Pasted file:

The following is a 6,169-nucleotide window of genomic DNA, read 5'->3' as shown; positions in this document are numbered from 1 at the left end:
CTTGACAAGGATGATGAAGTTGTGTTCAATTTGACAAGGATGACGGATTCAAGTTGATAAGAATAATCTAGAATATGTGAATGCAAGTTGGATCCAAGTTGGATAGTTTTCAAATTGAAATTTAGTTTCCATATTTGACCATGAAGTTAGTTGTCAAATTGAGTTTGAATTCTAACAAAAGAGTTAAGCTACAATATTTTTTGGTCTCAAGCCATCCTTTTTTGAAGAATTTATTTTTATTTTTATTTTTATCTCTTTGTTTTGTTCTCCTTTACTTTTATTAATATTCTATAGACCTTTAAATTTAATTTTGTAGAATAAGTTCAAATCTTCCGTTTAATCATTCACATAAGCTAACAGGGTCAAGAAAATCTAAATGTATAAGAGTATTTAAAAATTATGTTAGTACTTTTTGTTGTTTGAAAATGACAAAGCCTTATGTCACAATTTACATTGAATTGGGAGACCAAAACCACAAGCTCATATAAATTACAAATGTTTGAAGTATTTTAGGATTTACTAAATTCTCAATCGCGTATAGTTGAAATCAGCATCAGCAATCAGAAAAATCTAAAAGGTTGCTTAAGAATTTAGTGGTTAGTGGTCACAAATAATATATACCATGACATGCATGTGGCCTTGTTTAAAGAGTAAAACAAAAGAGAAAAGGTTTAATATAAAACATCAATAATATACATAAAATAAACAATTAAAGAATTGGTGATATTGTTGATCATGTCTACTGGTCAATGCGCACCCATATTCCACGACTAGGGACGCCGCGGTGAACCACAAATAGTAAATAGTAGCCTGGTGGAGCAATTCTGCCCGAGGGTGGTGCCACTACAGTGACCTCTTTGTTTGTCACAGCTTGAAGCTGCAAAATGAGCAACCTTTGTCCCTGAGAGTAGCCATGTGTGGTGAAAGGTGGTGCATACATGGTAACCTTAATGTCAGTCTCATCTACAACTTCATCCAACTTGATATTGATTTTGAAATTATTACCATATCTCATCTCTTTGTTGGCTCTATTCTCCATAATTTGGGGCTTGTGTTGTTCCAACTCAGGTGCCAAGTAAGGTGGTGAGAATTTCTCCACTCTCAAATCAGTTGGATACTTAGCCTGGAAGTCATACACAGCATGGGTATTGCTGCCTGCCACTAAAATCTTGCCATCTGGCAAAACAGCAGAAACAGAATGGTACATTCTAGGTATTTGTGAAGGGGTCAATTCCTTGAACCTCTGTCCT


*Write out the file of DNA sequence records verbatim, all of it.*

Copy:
The following is a 6,169-nucleotide window of genomic DNA, read 5'->3' as shown; positions in this document are numbered from 1 at the left end:
CTTGACAAGGATGATGAAGTTGTGTTCAATTTGACAAGGATGACGGATTCAAGTTGATAAGAATAATCTAGAATATGTGAATGCAAGTTGGATCCAAGTTGGATAGTTTTCAAATTGAAATTTAGTTTCCATATTTGACCATGAAGTTAGTTGTCAAATTGAGTTTGAATTCTAACAAAAGAGTTAAGCTACAATATTTTTTGGTCTCAAGCCATCCTTTTTTGAAGAATTTATTTTTATTTTTATTTTTATCTCTTTGTTTTGTTCTCCTTTACTTTTATTAATATTCTATAGACCTTTAAATTTAATTTTGTAGAATAAGTTCAAATCTTCCGTTTAATCATTCACATAAGCTAACAGGGTCAAGAAAATCTAAATGTATAAGAGTATTTAAAAATTATGTTAGTACTTTTTGTTGTTTGAAAATGACAAAGCCTTATGTCACAATTTACATTGAATTGGGAGACCAAAACCACAAGCTCATATAAATTACAAATGTTTGAAGTATTTTAGGATTTACTAAATTCTCAATCGCGTATAGTTGAAATCAGCATCAGCAATCAGAAAAATCTAAAAGGTTGCTTAAGAATTTAGTGGTTAGTGGTCACAAATAATATATACCATGACATGCATGTGGCCTTGTTTAAAGAGTAAAACAAAAGAGAAAAGGTTTAATATAAAACATCAATAATATACATAAAATAAACAATTAAAGAATTGGTGATATTGTTGATCATGTCTACTGGTCAATGCGCACCCATATTCCACGACTAGGGACGCCGCGGTGAACCACAAATAGTAAATAGTAGCCTGGTGGAGCAATTCTGCCCGAGGGTGGTGCCACTACAGTGACCTCTTTGTTTGTCACAGCTTGAAGCTGCAAAATGAGCAACCTTTGTCCCTGAGAGTAGCCATGTGTGGTGAAAGGTGGTGCATACATGGTAACCTTAATGTCAGTCTCATCTACAACTTCATCCAACTTGATATTGATTTTGAAATTATTACCATATCTCATCTCTTTGTTGGCTCTATTCTCCATAATTTGGGGCTTGTGTTGTTCCAACTCAGGTGCCAAGTAAGGTGGTGAGAATTTCTCCACTCTCAAATCAGTTGGATACTTAGCCTGGAAGTCATACACAGCATGGGTATTGCTGCCTGCCACTAAAATCTTGCCATCTGGCAAAACAGCAGAAACAGAATGGTACATTCTAGGTATTTGTGAAGGGGTCAATTCCTTGAACCTCTGTCCT